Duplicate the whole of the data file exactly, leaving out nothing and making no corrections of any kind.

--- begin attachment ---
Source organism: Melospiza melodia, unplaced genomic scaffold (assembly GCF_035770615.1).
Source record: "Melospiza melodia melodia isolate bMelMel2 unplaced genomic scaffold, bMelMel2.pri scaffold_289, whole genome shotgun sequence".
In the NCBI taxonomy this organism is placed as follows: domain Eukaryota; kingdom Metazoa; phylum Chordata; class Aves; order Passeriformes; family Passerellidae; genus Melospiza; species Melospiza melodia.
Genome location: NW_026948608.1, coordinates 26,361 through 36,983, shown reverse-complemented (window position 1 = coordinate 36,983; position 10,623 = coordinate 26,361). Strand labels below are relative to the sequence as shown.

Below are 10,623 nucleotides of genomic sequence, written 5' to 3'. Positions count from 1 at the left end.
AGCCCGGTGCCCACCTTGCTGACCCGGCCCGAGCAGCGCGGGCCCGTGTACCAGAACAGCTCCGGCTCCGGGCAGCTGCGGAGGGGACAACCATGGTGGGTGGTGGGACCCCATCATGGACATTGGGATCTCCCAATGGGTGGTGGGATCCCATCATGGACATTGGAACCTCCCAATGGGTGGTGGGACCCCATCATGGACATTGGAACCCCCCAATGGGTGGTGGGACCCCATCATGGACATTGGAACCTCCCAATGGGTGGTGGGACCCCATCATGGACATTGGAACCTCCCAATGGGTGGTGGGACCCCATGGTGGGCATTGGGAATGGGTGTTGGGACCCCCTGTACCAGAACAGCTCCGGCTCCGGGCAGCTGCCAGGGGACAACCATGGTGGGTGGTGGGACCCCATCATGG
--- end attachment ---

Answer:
Source organism: Melospiza melodia, unplaced genomic scaffold (assembly GCF_035770615.1).
Source record: "Melospiza melodia melodia isolate bMelMel2 unplaced genomic scaffold, bMelMel2.pri scaffold_289, whole genome shotgun sequence".
In the NCBI taxonomy this organism is placed as follows: domain Eukaryota; kingdom Metazoa; phylum Chordata; class Aves; order Passeriformes; family Passerellidae; genus Melospiza; species Melospiza melodia.
Genome location: NW_026948608.1, coordinates 26,361 through 36,983, shown reverse-complemented (window position 1 = coordinate 36,983; position 10,623 = coordinate 26,361). Strand labels below are relative to the sequence as shown.

Below are 10,623 nucleotides of genomic sequence, written 5' to 3'. Positions count from 1 at the left end.
AGCCCGGTGCCCACCTTGCTGACCCGGCCCGAGCAGCGCGGGCCCGTGTACCAGAACAGCTCCGGCTCCGGGCAGCTGCGGAGGGGACAACCATGGTGGGTGGTGGGACCCCATCATGGACATTGGGATCTCCCAATGGGTGGTGGGATCCCATCATGGACATTGGAACCTCCCAATGGGTGGTGGGACCCCATCATGGACATTGGAACCCCCCAATGGGTGGTGGGACCCCATCATGGACATTGGAACCTCCCAATGGGTGGTGGGACCCCATCATGGACATTGGAACCTCCCAATGGGTGGTGGGACCCCATGGTGGGCATTGGGAATGGGTGTTGGGACCCCCTGTACCAGAACAGCTCCGGCTCCGGGCAGCTGCCAGGGGACAACCATGGTGGGTGGTGGGACCCCATCATGG